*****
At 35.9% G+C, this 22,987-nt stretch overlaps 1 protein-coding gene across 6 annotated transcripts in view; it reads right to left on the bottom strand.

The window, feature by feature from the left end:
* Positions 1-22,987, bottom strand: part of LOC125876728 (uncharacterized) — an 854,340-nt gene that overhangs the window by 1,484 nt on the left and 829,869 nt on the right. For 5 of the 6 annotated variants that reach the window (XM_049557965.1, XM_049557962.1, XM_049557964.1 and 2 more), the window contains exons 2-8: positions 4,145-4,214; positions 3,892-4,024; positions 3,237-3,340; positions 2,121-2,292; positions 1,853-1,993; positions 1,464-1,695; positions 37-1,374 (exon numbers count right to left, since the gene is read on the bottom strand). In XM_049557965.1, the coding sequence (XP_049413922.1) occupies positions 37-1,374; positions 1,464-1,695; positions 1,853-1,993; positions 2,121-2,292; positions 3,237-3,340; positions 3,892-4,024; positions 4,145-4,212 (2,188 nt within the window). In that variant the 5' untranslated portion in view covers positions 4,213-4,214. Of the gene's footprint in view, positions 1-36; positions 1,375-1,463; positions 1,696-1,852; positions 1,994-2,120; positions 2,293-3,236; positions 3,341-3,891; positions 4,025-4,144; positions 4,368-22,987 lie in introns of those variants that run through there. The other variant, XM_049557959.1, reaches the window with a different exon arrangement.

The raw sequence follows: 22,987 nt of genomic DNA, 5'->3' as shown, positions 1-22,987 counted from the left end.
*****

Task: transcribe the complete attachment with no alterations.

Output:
At 35.9% G+C, this 22,987-nt stretch overlaps 1 protein-coding gene across 6 annotated transcripts in view; it reads right to left on the bottom strand.

The window, feature by feature from the left end:
* Positions 1-22,987, bottom strand: part of LOC125876728 (uncharacterized) — an 854,340-nt gene that overhangs the window by 1,484 nt on the left and 829,869 nt on the right. For 5 of the 6 annotated variants that reach the window (XM_049557965.1, XM_049557962.1, XM_049557964.1 and 2 more), the window contains exons 2-8: positions 4,145-4,214; positions 3,892-4,024; positions 3,237-3,340; positions 2,121-2,292; positions 1,853-1,993; positions 1,464-1,695; positions 37-1,374 (exon numbers count right to left, since the gene is read on the bottom strand). In XM_049557965.1, the coding sequence (XP_049413922.1) occupies positions 37-1,374; positions 1,464-1,695; positions 1,853-1,993; positions 2,121-2,292; positions 3,237-3,340; positions 3,892-4,024; positions 4,145-4,212 (2,188 nt within the window). In that variant the 5' untranslated portion in view covers positions 4,213-4,214. Of the gene's footprint in view, positions 1-36; positions 1,375-1,463; positions 1,696-1,852; positions 1,994-2,120; positions 2,293-3,236; positions 3,341-3,891; positions 4,025-4,144; positions 4,368-22,987 lie in introns of those variants that run through there. The other variant, XM_049557959.1, reaches the window with a different exon arrangement.

The raw sequence follows: 22,987 nt of genomic DNA, 5'->3' as shown, positions 1-22,987 counted from the left end.